(A speech delivered at the Bangladesh-Malaysia Business Forum 2004 in Dhaka, Bangladesh, on December 18, 2004)

Much as I would like to take credit for Malaysia’s rapid growth and its transformation from basically agricultural country to an industrialized, I would be ungrateful if I do not acknowledge the very valuable contributions of the three prime ministers who preceded me. Truly they laid the foundations and the principles which made it possible for the extra push to be made during my tenure as prime minister so that the development targets are met earlier.

Tunku Abdul Rahman, the first prime minister, led a unique independence struggle by inviting three major communities in multiethnic Malaysia to participate and to share the fruits of independence. I say it is unique because the indigenous Malays could have gone it alone considering that the treaties with the British Involved only Malay leaders, i.e the Malay Sultans. The Chinese and Indians had no standing legal rights as citizens except in the Straits Settlements of Penang and Malacca which had been ceded to the British.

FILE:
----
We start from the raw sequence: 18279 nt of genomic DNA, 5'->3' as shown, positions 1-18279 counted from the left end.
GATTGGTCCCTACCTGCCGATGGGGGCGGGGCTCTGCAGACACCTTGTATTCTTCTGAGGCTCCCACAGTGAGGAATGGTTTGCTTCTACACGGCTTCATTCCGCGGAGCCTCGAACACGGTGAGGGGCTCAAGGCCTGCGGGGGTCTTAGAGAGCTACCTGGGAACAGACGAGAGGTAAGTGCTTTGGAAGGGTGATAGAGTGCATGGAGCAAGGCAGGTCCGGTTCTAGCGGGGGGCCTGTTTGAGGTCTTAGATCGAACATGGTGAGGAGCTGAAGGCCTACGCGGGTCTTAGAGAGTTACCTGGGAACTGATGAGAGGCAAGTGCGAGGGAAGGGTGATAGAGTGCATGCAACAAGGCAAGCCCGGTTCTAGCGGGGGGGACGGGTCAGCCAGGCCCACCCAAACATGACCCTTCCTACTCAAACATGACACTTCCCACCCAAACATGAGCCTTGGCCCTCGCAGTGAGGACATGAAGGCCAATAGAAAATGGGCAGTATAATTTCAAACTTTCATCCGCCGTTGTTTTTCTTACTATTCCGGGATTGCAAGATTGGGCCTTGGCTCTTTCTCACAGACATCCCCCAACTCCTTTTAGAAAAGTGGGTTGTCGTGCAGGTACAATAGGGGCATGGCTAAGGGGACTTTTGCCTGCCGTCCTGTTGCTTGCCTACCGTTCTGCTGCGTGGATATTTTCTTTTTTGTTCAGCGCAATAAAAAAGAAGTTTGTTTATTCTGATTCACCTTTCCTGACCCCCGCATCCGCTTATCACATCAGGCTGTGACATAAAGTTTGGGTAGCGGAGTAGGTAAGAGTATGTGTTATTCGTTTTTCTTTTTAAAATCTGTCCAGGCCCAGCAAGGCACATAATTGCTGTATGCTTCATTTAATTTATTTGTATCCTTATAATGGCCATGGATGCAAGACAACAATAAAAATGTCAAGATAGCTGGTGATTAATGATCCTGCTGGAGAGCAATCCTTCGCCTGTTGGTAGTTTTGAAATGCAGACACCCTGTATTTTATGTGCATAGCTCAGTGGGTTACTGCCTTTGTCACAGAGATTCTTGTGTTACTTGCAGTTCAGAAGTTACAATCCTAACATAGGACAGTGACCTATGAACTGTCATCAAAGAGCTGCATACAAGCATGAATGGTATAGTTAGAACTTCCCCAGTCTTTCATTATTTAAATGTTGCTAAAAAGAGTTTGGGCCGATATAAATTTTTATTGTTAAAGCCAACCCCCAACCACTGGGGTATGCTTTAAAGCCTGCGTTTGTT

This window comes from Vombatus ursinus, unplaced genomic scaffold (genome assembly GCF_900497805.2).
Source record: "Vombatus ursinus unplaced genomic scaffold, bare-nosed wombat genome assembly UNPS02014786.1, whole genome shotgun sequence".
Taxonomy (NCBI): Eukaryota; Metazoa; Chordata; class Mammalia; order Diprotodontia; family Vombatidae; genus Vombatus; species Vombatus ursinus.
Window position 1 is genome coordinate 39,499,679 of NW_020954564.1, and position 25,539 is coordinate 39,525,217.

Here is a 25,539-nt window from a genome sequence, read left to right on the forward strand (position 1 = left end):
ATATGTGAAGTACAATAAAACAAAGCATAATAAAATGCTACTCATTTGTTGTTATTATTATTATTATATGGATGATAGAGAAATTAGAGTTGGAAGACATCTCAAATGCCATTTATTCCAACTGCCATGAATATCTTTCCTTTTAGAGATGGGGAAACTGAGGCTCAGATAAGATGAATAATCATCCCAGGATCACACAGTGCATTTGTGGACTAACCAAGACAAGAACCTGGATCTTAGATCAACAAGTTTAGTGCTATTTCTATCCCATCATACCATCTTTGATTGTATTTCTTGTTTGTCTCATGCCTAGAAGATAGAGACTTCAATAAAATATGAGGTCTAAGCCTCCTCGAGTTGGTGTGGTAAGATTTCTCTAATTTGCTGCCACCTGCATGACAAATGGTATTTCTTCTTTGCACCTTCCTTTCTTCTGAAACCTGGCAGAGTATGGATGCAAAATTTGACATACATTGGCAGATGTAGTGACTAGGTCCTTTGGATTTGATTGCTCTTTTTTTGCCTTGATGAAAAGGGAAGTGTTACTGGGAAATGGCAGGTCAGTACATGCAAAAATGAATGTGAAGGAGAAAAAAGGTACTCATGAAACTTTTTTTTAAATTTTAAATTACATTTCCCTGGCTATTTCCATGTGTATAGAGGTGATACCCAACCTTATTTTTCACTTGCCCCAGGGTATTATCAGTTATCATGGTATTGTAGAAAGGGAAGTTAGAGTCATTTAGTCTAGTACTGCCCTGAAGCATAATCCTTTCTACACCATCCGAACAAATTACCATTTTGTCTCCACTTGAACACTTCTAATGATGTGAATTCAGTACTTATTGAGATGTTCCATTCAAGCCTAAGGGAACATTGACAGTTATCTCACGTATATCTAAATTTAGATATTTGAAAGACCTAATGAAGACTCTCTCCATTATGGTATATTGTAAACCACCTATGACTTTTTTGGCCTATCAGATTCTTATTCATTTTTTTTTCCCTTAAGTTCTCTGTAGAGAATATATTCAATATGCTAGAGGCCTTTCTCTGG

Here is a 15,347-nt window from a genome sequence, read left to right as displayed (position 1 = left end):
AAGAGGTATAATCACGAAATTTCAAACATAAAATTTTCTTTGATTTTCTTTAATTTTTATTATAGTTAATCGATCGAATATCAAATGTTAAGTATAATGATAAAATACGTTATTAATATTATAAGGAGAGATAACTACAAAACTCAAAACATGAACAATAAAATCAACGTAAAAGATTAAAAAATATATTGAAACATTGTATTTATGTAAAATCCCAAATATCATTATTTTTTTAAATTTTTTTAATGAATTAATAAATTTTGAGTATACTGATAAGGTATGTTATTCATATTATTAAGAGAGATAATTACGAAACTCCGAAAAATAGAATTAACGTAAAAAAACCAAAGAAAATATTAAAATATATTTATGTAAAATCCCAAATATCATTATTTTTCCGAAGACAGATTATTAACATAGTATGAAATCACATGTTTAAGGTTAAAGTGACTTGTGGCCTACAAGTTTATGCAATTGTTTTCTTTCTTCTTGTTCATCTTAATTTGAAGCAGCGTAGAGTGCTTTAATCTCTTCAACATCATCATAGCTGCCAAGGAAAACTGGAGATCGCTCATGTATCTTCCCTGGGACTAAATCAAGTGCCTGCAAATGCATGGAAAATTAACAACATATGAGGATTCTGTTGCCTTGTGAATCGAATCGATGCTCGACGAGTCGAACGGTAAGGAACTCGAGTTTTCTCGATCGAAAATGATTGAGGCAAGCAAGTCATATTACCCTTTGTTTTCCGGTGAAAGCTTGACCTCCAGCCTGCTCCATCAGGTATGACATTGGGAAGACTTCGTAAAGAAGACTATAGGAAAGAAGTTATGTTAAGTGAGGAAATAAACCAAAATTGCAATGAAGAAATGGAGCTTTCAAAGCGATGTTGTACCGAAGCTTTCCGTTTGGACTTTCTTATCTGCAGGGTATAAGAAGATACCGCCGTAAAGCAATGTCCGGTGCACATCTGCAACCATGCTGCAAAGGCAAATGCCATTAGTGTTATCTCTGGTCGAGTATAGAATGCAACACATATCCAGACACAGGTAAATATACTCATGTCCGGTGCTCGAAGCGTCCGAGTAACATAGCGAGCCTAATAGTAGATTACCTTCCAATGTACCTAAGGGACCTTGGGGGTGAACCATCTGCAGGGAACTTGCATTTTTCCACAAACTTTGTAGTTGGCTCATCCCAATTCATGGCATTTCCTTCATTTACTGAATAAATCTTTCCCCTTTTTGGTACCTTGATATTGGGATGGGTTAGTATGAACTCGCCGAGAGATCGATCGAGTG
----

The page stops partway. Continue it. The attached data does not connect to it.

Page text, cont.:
In all the other countries of Southeast Asia, independence meant returning sovereignty to the indigenous people. In Israel, independence led to the expropriation of Palestinian land and expulsion of the Palestinian Arabs. In many African countries, the immigrants were not welcome. But in Malaysia, unconventional as ever, the indigenous Malays decided to work with the immigrant races. Thus began the unique coalition of race-based parties which has endured to this day. Had the Malays tried to grab everything for themselves, Malaysia would not be the peaceful and stable country that it is today. And as you know economic growth and development can only take place in a stable and peaceful environment.